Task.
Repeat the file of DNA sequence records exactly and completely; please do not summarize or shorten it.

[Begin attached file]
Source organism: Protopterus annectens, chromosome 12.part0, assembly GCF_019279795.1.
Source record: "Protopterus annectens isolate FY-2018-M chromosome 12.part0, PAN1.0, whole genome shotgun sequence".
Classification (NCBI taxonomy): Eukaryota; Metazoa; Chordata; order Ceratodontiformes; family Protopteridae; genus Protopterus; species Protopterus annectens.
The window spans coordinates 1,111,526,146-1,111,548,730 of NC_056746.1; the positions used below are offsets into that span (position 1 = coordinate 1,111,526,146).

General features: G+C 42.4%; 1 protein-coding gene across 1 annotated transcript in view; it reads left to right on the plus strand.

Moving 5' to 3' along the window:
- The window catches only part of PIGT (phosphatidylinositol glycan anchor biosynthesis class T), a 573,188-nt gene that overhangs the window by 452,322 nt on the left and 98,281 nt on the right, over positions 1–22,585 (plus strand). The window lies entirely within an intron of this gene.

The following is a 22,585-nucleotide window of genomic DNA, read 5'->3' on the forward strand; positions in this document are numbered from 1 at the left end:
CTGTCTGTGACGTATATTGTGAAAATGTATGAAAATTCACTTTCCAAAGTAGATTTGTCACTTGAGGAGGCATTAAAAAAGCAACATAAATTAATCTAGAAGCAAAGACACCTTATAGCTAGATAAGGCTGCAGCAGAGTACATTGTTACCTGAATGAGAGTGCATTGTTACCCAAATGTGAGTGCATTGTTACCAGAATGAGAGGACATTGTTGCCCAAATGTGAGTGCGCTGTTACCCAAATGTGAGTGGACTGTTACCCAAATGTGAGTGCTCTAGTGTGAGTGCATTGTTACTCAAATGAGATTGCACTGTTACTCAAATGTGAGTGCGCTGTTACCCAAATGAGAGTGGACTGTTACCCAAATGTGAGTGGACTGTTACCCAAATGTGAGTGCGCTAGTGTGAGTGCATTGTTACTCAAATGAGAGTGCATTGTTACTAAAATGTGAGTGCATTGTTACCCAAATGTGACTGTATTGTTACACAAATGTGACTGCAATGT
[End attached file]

Source organism: Protopterus annectens, chromosome 12.part0, assembly GCF_019279795.1.
Source record: "Protopterus annectens isolate FY-2018-M chromosome 12.part0, PAN1.0, whole genome shotgun sequence".
Classification (NCBI taxonomy): Eukaryota; Metazoa; Chordata; order Ceratodontiformes; family Protopteridae; genus Protopterus; species Protopterus annectens.
The window spans coordinates 1,111,526,146-1,111,548,730 of NC_056746.1; the positions used below are offsets into that span (position 1 = coordinate 1,111,526,146).

General features: G+C 42.4%; 1 protein-coding gene across 1 annotated transcript in view; it reads left to right on the plus strand.

Moving 5' to 3' along the window:
- The window catches only part of PIGT (phosphatidylinositol glycan anchor biosynthesis class T), a 573,188-nt gene that overhangs the window by 452,322 nt on the left and 98,281 nt on the right, over positions 1–22,585 (plus strand). The window lies entirely within an intron of this gene.

The following is a 22,585-nucleotide window of genomic DNA, read 5'->3' on the forward strand; positions in this document are numbered from 1 at the left end:
CTGTCTGTGACGTATATTGTGAAAATGTATGAAAATTCACTTTCCAAAGTAGATTTGTCACTTGAGGAGGCATTAAAAAAGCAACATAAATTAATCTAGAAGCAAAGACACCTTATAGCTAGATAAGGCTGCAGCAGAGTACATTGTTACCTGAATGAGAGTGCATTGTTACCCAAATGTGAGTGCATTGTTACCAGAATGAGAGGACATTGTTGCCCAAATGTGAGTGCGCTGTTACCCAAATGTGAGTGGACTGTTACCCAAATGTGAGTGCTCTAGTGTGAGTGCATTGTTACTCAAATGAGATTGCACTGTTACTCAAATGTGAGTGCGCTGTTACCCAAATGAGAGTGGACTGTTACCCAAATGTGAGTGGACTGTTACCCAAATGTGAGTGCGCTAGTGTGAGTGCATTGTTACTCAAATGAGAGTGCATTGTTACTAAAATGTGAGTGCATTGTTACCCAAATGTGACTGTATTGTTACACAAATGTGACTGCAATGT